At some point in our lives we've all thought 'if only I knew then what I know now...'. With any luck this is because we've gained experience over the years and developed as people. For College of Art and Design at RIT professor Mitch Goldstein, looking back on life as a design student revealed shortcomings in work ethics and how to network.
Now, we're not knocking design schools for a second. However we're aware that they're not necessarily suited to everyone. And even if you thrive in structured education, this doesn't mean you're on the fast lane to success as a graduate.
So, to help up and coming designers get the most out of art college, Goldstein took to Twitter to hear from his followers who have already come out the other side. For more advice, see our guide to gap years.
Hey, former students, let's start a thread: what is something that you wish you did differently when you were a design student?June 26, 2018
To get the ball rolling, Goldstein chips in with a common problem among undergraduates: not knowing when to stop talking.
My answer: I would have used my mouth less and my eyes & ears more.June 27, 2018
Goldstein's followers, which number in the tens of thousands, didn't disappoint when it came to sharing their thoughts. Touching on everything from self-esteem to portfolio advice, there was no shortage of advice to learn from.
So, if you're about to head into design school, or perhaps you're already there and finding it a bit overwhelming, we've rounded up some of the top responses. Check them out below, and if you've got any wisdom of your own that you think could help undergraduates, be sure to head over to Goldstein's thread and post a reply.
Took more chances, reached out to ask for help more, put my work out there, forced myself to try new styles, allowed myself to take breaksJune 28, 2018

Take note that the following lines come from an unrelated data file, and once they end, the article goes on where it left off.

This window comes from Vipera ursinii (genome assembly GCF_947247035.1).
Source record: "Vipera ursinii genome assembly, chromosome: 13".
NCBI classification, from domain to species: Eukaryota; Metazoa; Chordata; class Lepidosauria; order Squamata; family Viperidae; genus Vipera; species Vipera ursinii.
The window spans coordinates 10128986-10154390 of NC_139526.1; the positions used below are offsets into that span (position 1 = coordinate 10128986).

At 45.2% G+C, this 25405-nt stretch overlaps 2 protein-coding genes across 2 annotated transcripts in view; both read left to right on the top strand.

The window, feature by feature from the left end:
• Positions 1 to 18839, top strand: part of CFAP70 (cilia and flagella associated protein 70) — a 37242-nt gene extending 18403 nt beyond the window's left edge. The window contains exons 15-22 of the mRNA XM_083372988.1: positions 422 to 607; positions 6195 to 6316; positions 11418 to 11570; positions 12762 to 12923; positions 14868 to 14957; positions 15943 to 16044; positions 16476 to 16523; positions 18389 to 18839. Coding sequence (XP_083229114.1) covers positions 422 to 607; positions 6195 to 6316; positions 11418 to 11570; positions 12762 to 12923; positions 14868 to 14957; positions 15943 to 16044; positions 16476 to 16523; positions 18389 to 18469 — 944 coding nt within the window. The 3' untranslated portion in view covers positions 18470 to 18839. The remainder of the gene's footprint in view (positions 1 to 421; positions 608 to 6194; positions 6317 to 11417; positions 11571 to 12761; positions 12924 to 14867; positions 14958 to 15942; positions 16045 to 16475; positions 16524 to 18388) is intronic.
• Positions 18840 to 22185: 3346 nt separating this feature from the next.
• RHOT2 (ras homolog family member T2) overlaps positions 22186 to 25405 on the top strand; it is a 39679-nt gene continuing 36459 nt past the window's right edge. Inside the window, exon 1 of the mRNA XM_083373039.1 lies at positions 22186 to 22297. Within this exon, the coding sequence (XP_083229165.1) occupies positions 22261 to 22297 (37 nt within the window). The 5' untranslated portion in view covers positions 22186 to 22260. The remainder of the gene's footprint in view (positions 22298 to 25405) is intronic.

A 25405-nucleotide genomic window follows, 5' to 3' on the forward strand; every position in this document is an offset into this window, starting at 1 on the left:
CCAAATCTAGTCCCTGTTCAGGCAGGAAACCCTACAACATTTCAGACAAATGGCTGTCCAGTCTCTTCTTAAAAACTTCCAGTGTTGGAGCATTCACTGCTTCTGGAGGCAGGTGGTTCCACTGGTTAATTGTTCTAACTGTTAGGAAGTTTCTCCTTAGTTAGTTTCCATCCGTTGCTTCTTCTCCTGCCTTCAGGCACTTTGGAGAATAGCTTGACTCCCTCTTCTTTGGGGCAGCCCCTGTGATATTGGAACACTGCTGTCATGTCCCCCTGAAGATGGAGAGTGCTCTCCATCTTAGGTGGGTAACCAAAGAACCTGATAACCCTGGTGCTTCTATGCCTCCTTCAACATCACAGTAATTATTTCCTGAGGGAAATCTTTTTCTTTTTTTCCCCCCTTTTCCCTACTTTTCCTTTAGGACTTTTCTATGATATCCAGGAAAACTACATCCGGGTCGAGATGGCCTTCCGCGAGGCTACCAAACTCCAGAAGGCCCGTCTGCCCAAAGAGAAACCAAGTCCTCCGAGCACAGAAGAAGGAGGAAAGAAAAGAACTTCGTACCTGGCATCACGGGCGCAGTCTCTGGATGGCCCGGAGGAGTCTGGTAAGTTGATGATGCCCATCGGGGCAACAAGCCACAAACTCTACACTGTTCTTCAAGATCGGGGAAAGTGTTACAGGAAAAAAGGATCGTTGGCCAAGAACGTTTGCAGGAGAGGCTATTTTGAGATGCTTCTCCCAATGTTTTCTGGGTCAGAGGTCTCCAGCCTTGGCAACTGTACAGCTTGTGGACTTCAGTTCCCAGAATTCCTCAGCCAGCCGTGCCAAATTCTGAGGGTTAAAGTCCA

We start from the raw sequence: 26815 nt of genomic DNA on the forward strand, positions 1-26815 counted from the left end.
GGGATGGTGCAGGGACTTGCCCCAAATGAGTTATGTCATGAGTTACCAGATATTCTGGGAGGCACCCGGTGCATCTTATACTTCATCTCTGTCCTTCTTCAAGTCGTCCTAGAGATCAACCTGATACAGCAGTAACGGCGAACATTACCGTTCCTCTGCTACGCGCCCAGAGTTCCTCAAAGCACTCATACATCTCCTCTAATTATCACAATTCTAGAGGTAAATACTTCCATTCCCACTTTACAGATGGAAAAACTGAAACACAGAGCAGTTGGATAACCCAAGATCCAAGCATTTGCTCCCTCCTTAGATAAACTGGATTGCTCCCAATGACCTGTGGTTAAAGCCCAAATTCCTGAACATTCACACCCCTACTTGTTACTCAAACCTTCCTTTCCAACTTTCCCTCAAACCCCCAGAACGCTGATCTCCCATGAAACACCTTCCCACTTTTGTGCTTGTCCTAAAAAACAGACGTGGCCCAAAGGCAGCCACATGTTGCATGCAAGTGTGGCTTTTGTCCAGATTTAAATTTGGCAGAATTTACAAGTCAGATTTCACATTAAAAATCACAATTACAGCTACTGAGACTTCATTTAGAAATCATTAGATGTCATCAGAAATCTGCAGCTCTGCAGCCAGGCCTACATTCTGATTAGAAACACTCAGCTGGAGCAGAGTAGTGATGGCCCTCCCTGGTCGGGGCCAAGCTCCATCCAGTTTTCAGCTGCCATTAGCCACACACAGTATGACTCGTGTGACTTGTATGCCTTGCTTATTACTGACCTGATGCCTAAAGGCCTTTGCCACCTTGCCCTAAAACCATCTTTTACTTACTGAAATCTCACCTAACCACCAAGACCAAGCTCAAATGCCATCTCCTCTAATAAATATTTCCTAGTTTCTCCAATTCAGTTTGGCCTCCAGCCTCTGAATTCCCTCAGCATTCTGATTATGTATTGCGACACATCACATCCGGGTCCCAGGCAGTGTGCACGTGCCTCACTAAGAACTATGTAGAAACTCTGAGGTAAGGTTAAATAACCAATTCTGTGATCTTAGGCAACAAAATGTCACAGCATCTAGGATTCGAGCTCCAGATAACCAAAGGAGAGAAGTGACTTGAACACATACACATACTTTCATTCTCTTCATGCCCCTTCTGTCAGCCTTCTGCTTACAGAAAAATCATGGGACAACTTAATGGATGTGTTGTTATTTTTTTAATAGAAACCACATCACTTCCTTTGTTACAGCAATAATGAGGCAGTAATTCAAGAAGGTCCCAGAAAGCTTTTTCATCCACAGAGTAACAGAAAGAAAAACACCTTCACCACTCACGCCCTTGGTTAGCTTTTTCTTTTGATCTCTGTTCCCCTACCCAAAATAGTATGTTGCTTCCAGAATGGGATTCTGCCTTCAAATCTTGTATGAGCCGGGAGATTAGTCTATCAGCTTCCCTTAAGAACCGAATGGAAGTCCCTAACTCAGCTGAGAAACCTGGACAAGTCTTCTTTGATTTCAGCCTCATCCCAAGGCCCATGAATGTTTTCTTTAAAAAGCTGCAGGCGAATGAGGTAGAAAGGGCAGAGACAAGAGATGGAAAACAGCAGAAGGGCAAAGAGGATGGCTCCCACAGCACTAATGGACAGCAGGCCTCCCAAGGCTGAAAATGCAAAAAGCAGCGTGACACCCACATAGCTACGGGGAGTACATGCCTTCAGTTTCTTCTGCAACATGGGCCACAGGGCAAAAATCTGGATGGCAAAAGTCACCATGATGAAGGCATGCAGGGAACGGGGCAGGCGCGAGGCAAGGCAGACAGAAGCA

Made more mistakesTaken more risksEntertained more ridiculous ideasAll these have very real business implications in real life. The worst scenario in school is a shit grade and a great story.I'm talking about projects specifically but I think it applies generally as wellJune 27, 2018
I wish I would have been less afraid of failure. Experimented more. Tried more new mediums and processes.June 27, 2018
1. Slept more. Back-to-back studio all nighters only led to panic attacks + Xacto wounds2. Worried less3. Brushed off the pressure to make perfect things and just experimented + played more4. Laughed when profs told me I had to go to NYC if I wanted to be a successful designerJune 27, 2018
I wish I read more. Less internet, more books. I wouldn't take such offence at any sort of criticism. I'd also apply myself more. Spend more time perfecting my design skills. If you work diligently in the week during the day, you don't have to pull all nighters every weekend!!June 27, 2018
Managed my time better to make room for exploration and personal work. /aka more continued practice outside of class assignments.June 26, 2018
Signed up for a screen printing class, learned more about paper and printing in general, taken a product photography class, already mentioned but paying more attention to Design History, focused on myself more than others...June 27, 2018
I wish I put less pressure on finding a job after graduating and focused more on figuring out what I liked doing. Everything takes time.June 27, 2018
1. Start finding local design events and communities to be part of (good for networking and education)2. Put a process in place to ad pieces to portfolios when a project is finishedJune 26, 2018
• take a gap year to get work experience • care a little less about what people thought of me and more about what I thought of me• think about my passions in creativity and follow them wholeheartedly • collaborate more with others • blog more• accept more criticismJune 26, 2018